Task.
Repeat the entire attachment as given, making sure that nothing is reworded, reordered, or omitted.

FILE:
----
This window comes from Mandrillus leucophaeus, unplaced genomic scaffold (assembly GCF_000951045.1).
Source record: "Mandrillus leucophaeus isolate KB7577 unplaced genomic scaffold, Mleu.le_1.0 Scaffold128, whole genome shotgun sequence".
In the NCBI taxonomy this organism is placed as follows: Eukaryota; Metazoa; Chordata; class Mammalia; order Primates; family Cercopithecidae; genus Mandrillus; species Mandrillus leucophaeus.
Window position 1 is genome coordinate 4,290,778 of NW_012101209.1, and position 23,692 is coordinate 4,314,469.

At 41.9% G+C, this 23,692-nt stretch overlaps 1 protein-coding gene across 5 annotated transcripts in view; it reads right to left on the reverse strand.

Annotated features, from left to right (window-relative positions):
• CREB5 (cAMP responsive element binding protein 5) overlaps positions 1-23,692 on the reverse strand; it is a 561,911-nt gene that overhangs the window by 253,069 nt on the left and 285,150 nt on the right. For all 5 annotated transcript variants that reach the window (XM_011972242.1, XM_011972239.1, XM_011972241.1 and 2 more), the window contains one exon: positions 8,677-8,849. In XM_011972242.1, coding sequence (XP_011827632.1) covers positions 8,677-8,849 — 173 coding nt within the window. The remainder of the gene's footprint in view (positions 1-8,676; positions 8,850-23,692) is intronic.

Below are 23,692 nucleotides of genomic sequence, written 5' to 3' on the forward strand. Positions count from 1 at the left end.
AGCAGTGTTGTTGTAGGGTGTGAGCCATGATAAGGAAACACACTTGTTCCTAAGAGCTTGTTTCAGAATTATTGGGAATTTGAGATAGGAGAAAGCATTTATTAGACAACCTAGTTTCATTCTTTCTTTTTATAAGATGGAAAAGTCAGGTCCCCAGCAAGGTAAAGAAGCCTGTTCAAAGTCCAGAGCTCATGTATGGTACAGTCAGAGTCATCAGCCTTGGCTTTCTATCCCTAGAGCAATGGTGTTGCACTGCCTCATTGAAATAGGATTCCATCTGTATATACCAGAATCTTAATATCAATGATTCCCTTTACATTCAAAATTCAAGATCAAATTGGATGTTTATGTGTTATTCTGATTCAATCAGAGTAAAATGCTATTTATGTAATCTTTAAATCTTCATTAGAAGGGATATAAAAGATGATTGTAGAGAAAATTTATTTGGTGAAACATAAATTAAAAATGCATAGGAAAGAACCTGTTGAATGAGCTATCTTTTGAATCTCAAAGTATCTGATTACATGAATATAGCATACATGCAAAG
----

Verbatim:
This window comes from Mandrillus leucophaeus, unplaced genomic scaffold (assembly GCF_000951045.1).
Source record: "Mandrillus leucophaeus isolate KB7577 unplaced genomic scaffold, Mleu.le_1.0 Scaffold128, whole genome shotgun sequence".
In the NCBI taxonomy this organism is placed as follows: Eukaryota; Metazoa; Chordata; class Mammalia; order Primates; family Cercopithecidae; genus Mandrillus; species Mandrillus leucophaeus.
Window position 1 is genome coordinate 4,290,778 of NW_012101209.1, and position 23,692 is coordinate 4,314,469.

At 41.9% G+C, this 23,692-nt stretch overlaps 1 protein-coding gene across 5 annotated transcripts in view; it reads right to left on the reverse strand.

Annotated features, from left to right (window-relative positions):
• CREB5 (cAMP responsive element binding protein 5) overlaps positions 1-23,692 on the reverse strand; it is a 561,911-nt gene that overhangs the window by 253,069 nt on the left and 285,150 nt on the right. For all 5 annotated transcript variants that reach the window (XM_011972242.1, XM_011972239.1, XM_011972241.1 and 2 more), the window contains one exon: positions 8,677-8,849. In XM_011972242.1, coding sequence (XP_011827632.1) covers positions 8,677-8,849 — 173 coding nt within the window. The remainder of the gene's footprint in view (positions 1-8,676; positions 8,850-23,692) is intronic.

Below are 23,692 nucleotides of genomic sequence, written 5' to 3' on the forward strand. Positions count from 1 at the left end.
AGCAGTGTTGTTGTAGGGTGTGAGCCATGATAAGGAAACACACTTGTTCCTAAGAGCTTGTTTCAGAATTATTGGGAATTTGAGATAGGAGAAAGCATTTATTAGACAACCTAGTTTCATTCTTTCTTTTTATAAGATGGAAAAGTCAGGTCCCCAGCAAGGTAAAGAAGCCTGTTCAAAGTCCAGAGCTCATGTATGGTACAGTCAGAGTCATCAGCCTTGGCTTTCTATCCCTAGAGCAATGGTGTTGCACTGCCTCATTGAAATAGGATTCCATCTGTATATACCAGAATCTTAATATCAATGATTCCCTTTACATTCAAAATTCAAGATCAAATTGGATGTTTATGTGTTATTCTGATTCAATCAGAGTAAAATGCTATTTATGTAATCTTTAAATCTTCATTAGAAGGGATATAAAAGATGATTGTAGAGAAAATTTATTTGGTGAAACATAAATTAAAAATGCATAGGAAAGAACCTGTTGAATGAGCTATCTTTTGAATCTCAAAGTATCTGATTACATGAATATAGCATACATGCAAAG